Baclofen use while Breastfeeding

Drugs containing Baclofen: Lioresal, Gablofen, Lioresal Intrathecal, Kemstro, FBL Kit

Baclofen Levels and Effects while Breastfeeding

Summary of Use during Lactation

Limited information indicates that baclofen has low levels in milk and would not be expected to cause any adverse effects in breastfed infants, especially if the infant is older than 2 months. Monitor newborn infants for signs of sedation.

Drug Levels

Maternal Levels. A women with spastic paraplegia was given a single oral 20 mg dose of baclofen 14 days postpartum. A peak milk level of about 130 mcg/L occurred 4 hours after the dose. The half-life in milk was 5.6 hours.[1]

Infant Levels. Relevant published information was not found as of the revision date.

Effects in Breastfed Infants

An infant was born after exposure to baclofen in utero. The mother was taking baclofen 10 mg twice daily plus clonazepam 1 mg orally twice daily and sustained-release oxycodone 50 mg daily in divided doses. The infant was breast and bottle fed while the mother continued taking baclofen. Neonatal withdrawal symptoms necessitated phenobarbital administration. The infant also received baclofen 0.5 mg/kg daily in 4 divided doses that was weaned and decreased by day 9 of life. Neurologic examination was normal at discharge on day 16 and at 6-weeks of age.[2]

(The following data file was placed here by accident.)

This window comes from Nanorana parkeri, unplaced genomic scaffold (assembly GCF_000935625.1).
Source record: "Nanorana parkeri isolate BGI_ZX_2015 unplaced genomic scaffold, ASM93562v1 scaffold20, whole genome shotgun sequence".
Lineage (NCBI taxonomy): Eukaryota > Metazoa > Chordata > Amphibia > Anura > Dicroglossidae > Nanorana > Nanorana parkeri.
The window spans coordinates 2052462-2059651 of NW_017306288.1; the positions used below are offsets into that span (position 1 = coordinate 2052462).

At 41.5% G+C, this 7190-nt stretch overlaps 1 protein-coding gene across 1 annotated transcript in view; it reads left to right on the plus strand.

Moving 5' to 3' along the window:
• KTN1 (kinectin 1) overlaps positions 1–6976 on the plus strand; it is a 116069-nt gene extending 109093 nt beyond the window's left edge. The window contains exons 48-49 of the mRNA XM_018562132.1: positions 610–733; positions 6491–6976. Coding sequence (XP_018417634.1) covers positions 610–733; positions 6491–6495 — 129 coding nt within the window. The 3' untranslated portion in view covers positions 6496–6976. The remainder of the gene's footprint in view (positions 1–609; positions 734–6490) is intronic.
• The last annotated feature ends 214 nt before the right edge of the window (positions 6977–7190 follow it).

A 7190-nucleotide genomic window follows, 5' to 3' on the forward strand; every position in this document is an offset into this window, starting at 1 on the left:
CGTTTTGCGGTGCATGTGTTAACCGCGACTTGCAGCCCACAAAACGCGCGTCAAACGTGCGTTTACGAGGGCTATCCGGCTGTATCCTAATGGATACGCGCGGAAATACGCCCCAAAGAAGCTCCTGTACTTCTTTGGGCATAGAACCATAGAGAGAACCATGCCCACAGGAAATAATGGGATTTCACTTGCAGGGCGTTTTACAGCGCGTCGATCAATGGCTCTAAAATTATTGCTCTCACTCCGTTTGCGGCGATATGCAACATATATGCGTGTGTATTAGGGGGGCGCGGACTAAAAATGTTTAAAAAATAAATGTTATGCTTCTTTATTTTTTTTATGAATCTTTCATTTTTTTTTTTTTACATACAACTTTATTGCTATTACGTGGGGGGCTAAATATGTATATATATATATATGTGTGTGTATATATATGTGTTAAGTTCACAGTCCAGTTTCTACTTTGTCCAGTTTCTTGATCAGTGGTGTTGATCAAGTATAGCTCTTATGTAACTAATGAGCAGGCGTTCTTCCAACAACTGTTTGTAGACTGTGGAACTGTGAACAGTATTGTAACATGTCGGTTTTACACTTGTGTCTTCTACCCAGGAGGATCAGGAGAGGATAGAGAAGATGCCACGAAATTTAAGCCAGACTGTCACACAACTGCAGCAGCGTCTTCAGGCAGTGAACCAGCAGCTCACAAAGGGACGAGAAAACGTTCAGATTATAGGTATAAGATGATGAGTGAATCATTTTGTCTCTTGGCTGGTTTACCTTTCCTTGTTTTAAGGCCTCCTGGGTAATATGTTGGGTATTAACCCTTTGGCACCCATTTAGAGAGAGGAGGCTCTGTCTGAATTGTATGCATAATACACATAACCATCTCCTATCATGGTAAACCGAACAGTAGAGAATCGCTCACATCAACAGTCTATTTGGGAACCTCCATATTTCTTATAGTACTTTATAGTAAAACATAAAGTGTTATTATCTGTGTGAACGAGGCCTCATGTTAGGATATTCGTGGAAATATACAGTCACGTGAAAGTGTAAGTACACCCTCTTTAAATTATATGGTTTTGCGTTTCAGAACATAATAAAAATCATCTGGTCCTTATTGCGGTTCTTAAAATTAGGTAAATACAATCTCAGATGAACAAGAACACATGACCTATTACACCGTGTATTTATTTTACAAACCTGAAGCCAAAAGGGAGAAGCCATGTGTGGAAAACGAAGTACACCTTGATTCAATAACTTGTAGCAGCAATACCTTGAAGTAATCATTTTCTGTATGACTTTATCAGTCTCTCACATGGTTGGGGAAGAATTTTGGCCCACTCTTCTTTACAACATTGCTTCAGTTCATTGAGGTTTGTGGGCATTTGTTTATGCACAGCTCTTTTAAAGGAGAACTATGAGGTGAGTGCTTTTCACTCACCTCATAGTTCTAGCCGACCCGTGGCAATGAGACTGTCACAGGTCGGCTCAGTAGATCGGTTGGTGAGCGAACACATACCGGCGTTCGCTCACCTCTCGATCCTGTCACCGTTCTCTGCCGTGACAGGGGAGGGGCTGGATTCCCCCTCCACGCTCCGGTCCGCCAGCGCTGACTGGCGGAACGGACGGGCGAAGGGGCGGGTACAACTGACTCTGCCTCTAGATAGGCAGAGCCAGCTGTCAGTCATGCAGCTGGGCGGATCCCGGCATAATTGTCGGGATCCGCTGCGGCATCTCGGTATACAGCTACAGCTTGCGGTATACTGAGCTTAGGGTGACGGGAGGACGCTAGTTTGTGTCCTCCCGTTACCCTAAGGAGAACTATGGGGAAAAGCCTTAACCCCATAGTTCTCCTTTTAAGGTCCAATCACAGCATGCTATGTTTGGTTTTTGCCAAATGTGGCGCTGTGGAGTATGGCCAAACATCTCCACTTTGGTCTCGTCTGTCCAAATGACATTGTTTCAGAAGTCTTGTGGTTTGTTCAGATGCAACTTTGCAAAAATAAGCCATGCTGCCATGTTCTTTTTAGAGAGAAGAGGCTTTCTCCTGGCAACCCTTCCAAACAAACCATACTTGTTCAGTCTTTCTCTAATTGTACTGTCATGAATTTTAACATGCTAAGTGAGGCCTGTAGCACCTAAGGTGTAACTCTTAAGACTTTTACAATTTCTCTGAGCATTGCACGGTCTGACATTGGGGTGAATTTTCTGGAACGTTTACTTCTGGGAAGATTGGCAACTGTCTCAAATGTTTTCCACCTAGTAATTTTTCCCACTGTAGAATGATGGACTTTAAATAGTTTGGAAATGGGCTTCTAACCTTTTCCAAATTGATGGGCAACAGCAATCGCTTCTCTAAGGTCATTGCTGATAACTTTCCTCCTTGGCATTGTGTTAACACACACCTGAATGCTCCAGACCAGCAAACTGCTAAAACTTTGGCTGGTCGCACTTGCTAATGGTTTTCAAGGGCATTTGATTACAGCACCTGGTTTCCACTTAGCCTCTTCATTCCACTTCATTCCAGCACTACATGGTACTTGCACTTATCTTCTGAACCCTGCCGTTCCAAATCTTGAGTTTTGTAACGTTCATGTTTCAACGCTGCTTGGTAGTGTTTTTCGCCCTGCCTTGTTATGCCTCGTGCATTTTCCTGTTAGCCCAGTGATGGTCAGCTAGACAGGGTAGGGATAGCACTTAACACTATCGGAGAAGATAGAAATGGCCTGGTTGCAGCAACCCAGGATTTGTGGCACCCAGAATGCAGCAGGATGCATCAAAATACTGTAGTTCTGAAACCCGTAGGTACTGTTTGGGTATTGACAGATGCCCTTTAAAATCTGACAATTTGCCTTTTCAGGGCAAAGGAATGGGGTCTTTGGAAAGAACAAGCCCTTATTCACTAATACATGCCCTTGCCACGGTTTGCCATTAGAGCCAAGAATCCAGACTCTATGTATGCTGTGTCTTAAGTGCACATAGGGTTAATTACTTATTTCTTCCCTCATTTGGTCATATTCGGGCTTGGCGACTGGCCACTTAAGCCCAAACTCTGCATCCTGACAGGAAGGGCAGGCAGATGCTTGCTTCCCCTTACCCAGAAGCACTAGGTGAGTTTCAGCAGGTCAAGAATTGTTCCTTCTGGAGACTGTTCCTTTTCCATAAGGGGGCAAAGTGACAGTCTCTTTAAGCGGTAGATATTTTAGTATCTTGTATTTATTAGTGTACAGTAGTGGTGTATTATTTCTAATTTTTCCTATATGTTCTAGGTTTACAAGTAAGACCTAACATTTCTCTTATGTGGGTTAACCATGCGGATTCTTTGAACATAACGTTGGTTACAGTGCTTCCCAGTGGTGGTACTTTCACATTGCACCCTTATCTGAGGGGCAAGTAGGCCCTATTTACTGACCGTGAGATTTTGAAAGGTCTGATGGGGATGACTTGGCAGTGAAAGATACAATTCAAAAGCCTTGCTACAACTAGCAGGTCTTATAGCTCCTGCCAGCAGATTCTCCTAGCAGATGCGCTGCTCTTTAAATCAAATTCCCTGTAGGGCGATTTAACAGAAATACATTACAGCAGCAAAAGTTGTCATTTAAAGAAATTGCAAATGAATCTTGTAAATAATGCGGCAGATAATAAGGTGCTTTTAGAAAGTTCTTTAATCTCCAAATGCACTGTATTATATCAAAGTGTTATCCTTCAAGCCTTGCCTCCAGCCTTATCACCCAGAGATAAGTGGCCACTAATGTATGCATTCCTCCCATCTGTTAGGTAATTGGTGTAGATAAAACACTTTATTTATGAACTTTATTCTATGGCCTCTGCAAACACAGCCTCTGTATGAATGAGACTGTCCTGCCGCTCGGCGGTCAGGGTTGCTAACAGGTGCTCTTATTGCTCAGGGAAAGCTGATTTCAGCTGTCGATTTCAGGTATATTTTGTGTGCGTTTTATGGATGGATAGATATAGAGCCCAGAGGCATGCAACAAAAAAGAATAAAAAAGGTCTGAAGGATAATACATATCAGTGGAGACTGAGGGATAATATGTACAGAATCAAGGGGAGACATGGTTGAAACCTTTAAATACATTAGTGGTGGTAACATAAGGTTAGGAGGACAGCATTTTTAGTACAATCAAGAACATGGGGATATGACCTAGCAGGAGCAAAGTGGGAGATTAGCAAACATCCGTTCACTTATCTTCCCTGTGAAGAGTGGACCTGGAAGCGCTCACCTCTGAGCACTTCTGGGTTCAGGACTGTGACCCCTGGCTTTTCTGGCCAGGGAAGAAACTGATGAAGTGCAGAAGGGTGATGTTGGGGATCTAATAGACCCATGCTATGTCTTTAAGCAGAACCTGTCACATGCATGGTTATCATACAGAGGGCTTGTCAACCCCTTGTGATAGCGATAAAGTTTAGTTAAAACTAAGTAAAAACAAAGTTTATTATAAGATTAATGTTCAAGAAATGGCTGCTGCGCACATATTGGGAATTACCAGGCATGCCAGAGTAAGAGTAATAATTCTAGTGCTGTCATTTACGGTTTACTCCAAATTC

Effects on Lactation and Breastmilk

Relevant published information was not found as of the revision date.

References

1. Eriksson G, Swahn CG. Concentration of baclofen in serum and breast milk from a lactating woman. Scand J Clin Lab Invest. 1981;41:185-7. PMID: 7313501

2. Moran LR, Almeida PG, Worden S et al. Intrauterine baclofen exposure: a multidisciplinary approach. Pediatrics. 2004;114:e267-9. PMID: 15286268

Baclofen Identification

Substance Name

Baclofen

CAS Registry Number

1134-47-0

Drug Class

GABA Agonists

Muscle Relaxants, Central

Administrative Information

LactMed Record Number

337

Last Revision Date

20130907

Disclaimer

Information presented in this database is not meant as a substitute for professional judgment. You should consult your healthcare provider for breastfeeding advice related to your particular situation. The U.S. government does not warrant or assume any liability or responsibility for the accuracy or completeness of the information on this Site.

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